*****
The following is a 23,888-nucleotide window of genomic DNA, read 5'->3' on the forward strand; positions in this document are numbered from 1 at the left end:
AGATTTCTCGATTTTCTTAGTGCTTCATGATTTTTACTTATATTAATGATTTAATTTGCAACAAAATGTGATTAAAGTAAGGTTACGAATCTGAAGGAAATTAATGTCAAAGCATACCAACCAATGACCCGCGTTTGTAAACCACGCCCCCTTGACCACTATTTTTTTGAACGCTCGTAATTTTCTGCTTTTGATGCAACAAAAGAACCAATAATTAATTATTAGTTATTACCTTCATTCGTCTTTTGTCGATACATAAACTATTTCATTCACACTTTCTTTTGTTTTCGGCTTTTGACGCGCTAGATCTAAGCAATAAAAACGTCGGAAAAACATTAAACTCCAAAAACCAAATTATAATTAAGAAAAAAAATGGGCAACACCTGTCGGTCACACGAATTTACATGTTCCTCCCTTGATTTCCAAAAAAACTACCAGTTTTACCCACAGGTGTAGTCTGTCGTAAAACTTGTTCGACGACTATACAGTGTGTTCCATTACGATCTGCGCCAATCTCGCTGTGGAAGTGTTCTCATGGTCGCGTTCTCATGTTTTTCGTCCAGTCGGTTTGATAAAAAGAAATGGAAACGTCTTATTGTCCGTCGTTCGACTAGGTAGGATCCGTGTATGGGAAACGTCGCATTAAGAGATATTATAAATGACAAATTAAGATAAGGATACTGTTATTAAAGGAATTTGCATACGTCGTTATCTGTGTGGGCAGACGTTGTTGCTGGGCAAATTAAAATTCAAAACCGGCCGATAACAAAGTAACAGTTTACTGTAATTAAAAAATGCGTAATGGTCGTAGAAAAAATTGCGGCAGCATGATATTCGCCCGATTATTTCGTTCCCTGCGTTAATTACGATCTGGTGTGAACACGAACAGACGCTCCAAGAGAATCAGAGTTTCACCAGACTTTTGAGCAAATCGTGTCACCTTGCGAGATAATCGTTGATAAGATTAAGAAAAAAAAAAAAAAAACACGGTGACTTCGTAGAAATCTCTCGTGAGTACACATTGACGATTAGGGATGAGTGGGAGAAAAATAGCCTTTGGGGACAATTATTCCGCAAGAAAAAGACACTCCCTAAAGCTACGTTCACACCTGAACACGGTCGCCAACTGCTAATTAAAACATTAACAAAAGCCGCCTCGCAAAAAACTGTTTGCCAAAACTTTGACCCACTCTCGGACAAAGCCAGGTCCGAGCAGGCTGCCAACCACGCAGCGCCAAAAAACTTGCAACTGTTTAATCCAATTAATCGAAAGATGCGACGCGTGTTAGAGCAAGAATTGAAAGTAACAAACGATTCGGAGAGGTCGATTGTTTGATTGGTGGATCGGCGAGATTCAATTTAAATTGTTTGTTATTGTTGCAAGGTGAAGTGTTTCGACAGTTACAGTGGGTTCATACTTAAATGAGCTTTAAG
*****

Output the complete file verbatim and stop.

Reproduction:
The following is a 23,888-nucleotide window of genomic DNA, read 5'->3' on the forward strand; positions in this document are numbered from 1 at the left end:
AGATTTCTCGATTTTCTTAGTGCTTCATGATTTTTACTTATATTAATGATTTAATTTGCAACAAAATGTGATTAAAGTAAGGTTACGAATCTGAAGGAAATTAATGTCAAAGCATACCAACCAATGACCCGCGTTTGTAAACCACGCCCCCTTGACCACTATTTTTTTGAACGCTCGTAATTTTCTGCTTTTGATGCAACAAAAGAACCAATAATTAATTATTAGTTATTACCTTCATTCGTCTTTTGTCGATACATAAACTATTTCATTCACACTTTCTTTTGTTTTCGGCTTTTGACGCGCTAGATCTAAGCAATAAAAACGTCGGAAAAACATTAAACTCCAAAAACCAAATTATAATTAAGAAAAAAAATGGGCAACACCTGTCGGTCACACGAATTTACATGTTCCTCCCTTGATTTCCAAAAAAACTACCAGTTTTACCCACAGGTGTAGTCTGTCGTAAAACTTGTTCGACGACTATACAGTGTGTTCCATTACGATCTGCGCCAATCTCGCTGTGGAAGTGTTCTCATGGTCGCGTTCTCATGTTTTTCGTCCAGTCGGTTTGATAAAAAGAAATGGAAACGTCTTATTGTCCGTCGTTCGACTAGGTAGGATCCGTGTATGGGAAACGTCGCATTAAGAGATATTATAAATGACAAATTAAGATAAGGATACTGTTATTAAAGGAATTTGCATACGTCGTTATCTGTGTGGGCAGACGTTGTTGCTGGGCAAATTAAAATTCAAAACCGGCCGATAACAAAGTAACAGTTTACTGTAATTAAAAAATGCGTAATGGTCGTAGAAAAAATTGCGGCAGCATGATATTCGCCCGATTATTTCGTTCCCTGCGTTAATTACGATCTGGTGTGAACACGAACAGACGCTCCAAGAGAATCAGAGTTTCACCAGACTTTTGAGCAAATCGTGTCACCTTGCGAGATAATCGTTGATAAGATTAAGAAAAAAAAAAAAAAAACACGGTGACTTCGTAGAAATCTCTCGTGAGTACACATTGACGATTAGGGATGAGTGGGAGAAAAATAGCCTTTGGGGACAATTATTCCGCAAGAAAAAGACACTCCCTAAAGCTACGTTCACACCTGAACACGGTCGCCAACTGCTAATTAAAACATTAACAAAAGCCGCCTCGCAAAAAACTGTTTGCCAAAACTTTGACCCACTCTCGGACAAAGCCAGGTCCGAGCAGGCTGCCAACCACGCAGCGCCAAAAAACTTGCAACTGTTTAATCCAATTAATCGAAAGATGCGACGCGTGTTAGAGCAAGAATTGAAAGTAACAAACGATTCGGAGAGGTCGATTGTTTGATTGGTGGATCGGCGAGATTCAATTTAAATTGTTTGTTATTGTTGCAAGGTGAAGTGTTTCGACAGTTACAGTGGGTTCATACTTAAATGAGCTTTAAG